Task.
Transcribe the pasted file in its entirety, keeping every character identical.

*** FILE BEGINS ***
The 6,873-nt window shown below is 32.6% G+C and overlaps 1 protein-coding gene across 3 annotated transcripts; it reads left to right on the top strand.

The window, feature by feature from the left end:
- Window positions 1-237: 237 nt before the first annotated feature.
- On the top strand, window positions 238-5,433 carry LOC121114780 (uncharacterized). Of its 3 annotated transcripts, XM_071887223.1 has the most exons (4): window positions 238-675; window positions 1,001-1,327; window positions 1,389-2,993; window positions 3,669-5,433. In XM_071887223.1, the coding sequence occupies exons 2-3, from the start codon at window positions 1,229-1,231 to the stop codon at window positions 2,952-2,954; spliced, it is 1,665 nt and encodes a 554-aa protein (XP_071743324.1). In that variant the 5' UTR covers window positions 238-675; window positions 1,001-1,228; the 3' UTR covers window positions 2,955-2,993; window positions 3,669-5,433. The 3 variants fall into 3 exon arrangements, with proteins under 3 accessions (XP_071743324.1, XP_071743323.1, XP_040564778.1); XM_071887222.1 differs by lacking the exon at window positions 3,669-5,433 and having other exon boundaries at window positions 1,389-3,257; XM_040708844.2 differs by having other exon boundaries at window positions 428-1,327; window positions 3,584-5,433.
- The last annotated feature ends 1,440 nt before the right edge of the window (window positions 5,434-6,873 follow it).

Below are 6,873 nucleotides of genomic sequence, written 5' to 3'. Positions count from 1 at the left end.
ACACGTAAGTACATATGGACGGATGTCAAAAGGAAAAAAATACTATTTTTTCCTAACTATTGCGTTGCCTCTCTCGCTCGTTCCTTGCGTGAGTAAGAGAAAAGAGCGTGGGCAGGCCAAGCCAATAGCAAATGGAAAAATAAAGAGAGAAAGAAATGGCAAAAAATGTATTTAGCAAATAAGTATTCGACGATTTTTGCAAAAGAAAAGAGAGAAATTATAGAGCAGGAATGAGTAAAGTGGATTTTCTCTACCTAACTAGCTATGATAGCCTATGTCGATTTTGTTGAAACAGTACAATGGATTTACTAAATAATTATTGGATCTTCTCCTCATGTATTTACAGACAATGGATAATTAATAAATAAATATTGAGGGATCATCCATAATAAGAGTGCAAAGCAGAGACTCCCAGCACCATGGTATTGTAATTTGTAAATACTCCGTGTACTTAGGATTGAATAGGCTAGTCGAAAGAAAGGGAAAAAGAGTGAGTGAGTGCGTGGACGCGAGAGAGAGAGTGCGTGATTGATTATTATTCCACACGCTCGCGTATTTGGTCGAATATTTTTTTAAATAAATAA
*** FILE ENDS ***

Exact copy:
The 6,873-nt window shown below is 32.6% G+C and overlaps 1 protein-coding gene across 3 annotated transcripts; it reads left to right on the top strand.

The window, feature by feature from the left end:
- Window positions 1-237: 237 nt before the first annotated feature.
- On the top strand, window positions 238-5,433 carry LOC121114780 (uncharacterized). Of its 3 annotated transcripts, XM_071887223.1 has the most exons (4): window positions 238-675; window positions 1,001-1,327; window positions 1,389-2,993; window positions 3,669-5,433. In XM_071887223.1, the coding sequence occupies exons 2-3, from the start codon at window positions 1,229-1,231 to the stop codon at window positions 2,952-2,954; spliced, it is 1,665 nt and encodes a 554-aa protein (XP_071743324.1). In that variant the 5' UTR covers window positions 238-675; window positions 1,001-1,228; the 3' UTR covers window positions 2,955-2,993; window positions 3,669-5,433. The 3 variants fall into 3 exon arrangements, with proteins under 3 accessions (XP_071743324.1, XP_071743323.1, XP_040564778.1); XM_071887222.1 differs by lacking the exon at window positions 3,669-5,433 and having other exon boundaries at window positions 1,389-3,257; XM_040708844.2 differs by having other exon boundaries at window positions 428-1,327; window positions 3,584-5,433.
- The last annotated feature ends 1,440 nt before the right edge of the window (window positions 5,434-6,873 follow it).

Below are 6,873 nucleotides of genomic sequence, written 5' to 3'. Positions count from 1 at the left end.
ACACGTAAGTACATATGGACGGATGTCAAAAGGAAAAAAATACTATTTTTTCCTAACTATTGCGTTGCCTCTCTCGCTCGTTCCTTGCGTGAGTAAGAGAAAAGAGCGTGGGCAGGCCAAGCCAATAGCAAATGGAAAAATAAAGAGAGAAAGAAATGGCAAAAAATGTATTTAGCAAATAAGTATTCGACGATTTTTGCAAAAGAAAAGAGAGAAATTATAGAGCAGGAATGAGTAAAGTGGATTTTCTCTACCTAACTAGCTATGATAGCCTATGTCGATTTTGTTGAAACAGTACAATGGATTTACTAAATAATTATTGGATCTTCTCCTCATGTATTTACAGACAATGGATAATTAATAAATAAATATTGAGGGATCATCCATAATAAGAGTGCAAAGCAGAGACTCCCAGCACCATGGTATTGTAATTTGTAAATACTCCGTGTACTTAGGATTGAATAGGCTAGTCGAAAGAAAGGGAAAAAGAGTGAGTGAGTGCGTGGACGCGAGAGAGAGAGTGCGTGATTGATTATTATTCCACACGCTCGCGTATTTGGTCGAATATTTTTTTAAATAAATAA